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Diamond synthesis: future of quantum computer and model of Arctic subsoil

October 05, 18:05 UTC+3 NOVOSIBIRSK
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NOVOSIBIRSK, October 5. /TASS/. Artificial diamonds containing germanium may be affected by magnetic fields and microwave radiation - this means their big role as memory cells in quantum computers, say scientists of the Geology and Mineralogy Institute of the Russian Academy of Sciences' Siberian branch jointly with counterparts from Germany and the US. Head of the Institute's Laboratory of experimental mineralogy and crystal synthesis Yuri Palyanov told TASS about the importance of synthetic diamonds in quantum electronics and Arctic research.

Quantum future

The Institute's scientists jointly with experts of the Novosibirsk State University under a project of the Russian Scientific Foundation synthesized diamonds containing germanium, which forms in the crystal structure centers with interesting fluorescent features.

"Experiments have proved those structures may be used as cells of quantum memory - a key element for wide quantum nets," the expert said, adding the sources giving certain photons may increase by a thousand times effectiveness of information transmission and improve systems of quantum coding.

Diamonds for Arctic research

Studies of synthetic diamonds give understanding of what happened millions of years ago at the huge depths of the Earth's mantle under the extreme pressure and temperatures, including in the territory of modern Arctic, where most diamonds are produced. What the laboratory experiment does is - the crystals grow there under conditions, which are most close to the natural conditions, though within shorter time. "As we compare the synthetic diamonds and the natural diamonds, we can learn how crystals grew in the natural conditions, what their history is like," the scientist said.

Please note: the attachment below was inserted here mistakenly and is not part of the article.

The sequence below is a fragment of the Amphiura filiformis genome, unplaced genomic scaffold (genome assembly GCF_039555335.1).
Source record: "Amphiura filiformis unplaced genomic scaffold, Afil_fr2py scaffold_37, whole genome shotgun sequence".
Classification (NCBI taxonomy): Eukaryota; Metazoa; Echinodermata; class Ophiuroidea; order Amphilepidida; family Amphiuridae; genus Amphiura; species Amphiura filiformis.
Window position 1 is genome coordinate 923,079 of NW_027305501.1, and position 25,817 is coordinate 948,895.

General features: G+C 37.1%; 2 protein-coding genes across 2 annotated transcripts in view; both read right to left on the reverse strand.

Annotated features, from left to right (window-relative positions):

Diamonds are made in special systems - the institute uses now the seventh generation of that equipment. Every apparatus weights about three tonnes, it may produce pressure like at the depth of 250km and temperature of up to 2,500 degrees Celsius. It takes from ten hours to a few days to grow a diamond.

Nature and synthesis

It is impossible to find two identical natural diamonds. "This peculiarity makes them practically useless as far as use in high-tech sectors is concerned," the scientist explained. "Much more attractive here seem to be artificial diamonds with pre-ordered features."

Diamond scalpels, diamond powder covering, semiconductor crystals and crystals for quantum technologies - all those are synthetic. For example, the crystals, made at the Institute, are used for making scalpels to be used in eye surgery: those instruments not just cut, they rather move apart the tissue thus allowing scars heal quickly. Artificial diamonds are used for infrared and X-ray optics. The diamond anvils, made of crystals, grown at the Institute's laboratory, are used in research of super-high pressures, equivalent to the pressure at the depth of about 1,000 kilometers.

The art of producing defects

Many useful features of diamonds come from defects in their structures, some of them change the electric conductivity or their coloring and fluorescent features. "Strange as it may seem, diamonds with ideal crystal structures is of rather purely scientific interest; the sphere of using practically crystals of the kind is very limited," the expert said.

In the research, scientists are trying to understand how whatever parameters of the growing process could influence diamonds' structures, he added.

"We are trying to find the threads, by pulling which we could produce crystals of desired qualities," the scientist said. "Those threads are a few - temperature, pressure, chemical structure of the environment, various supplements," he explained. "Nowadays, we can produce different crystals, including the crystals which do not exist in nature."

Results of the latest research show that under certain conditions copper and oxygen could be "locked" into crystal lattice, which formerly was considered unrealistic. Scientists continue studying new defects to see how such crystals could be used.

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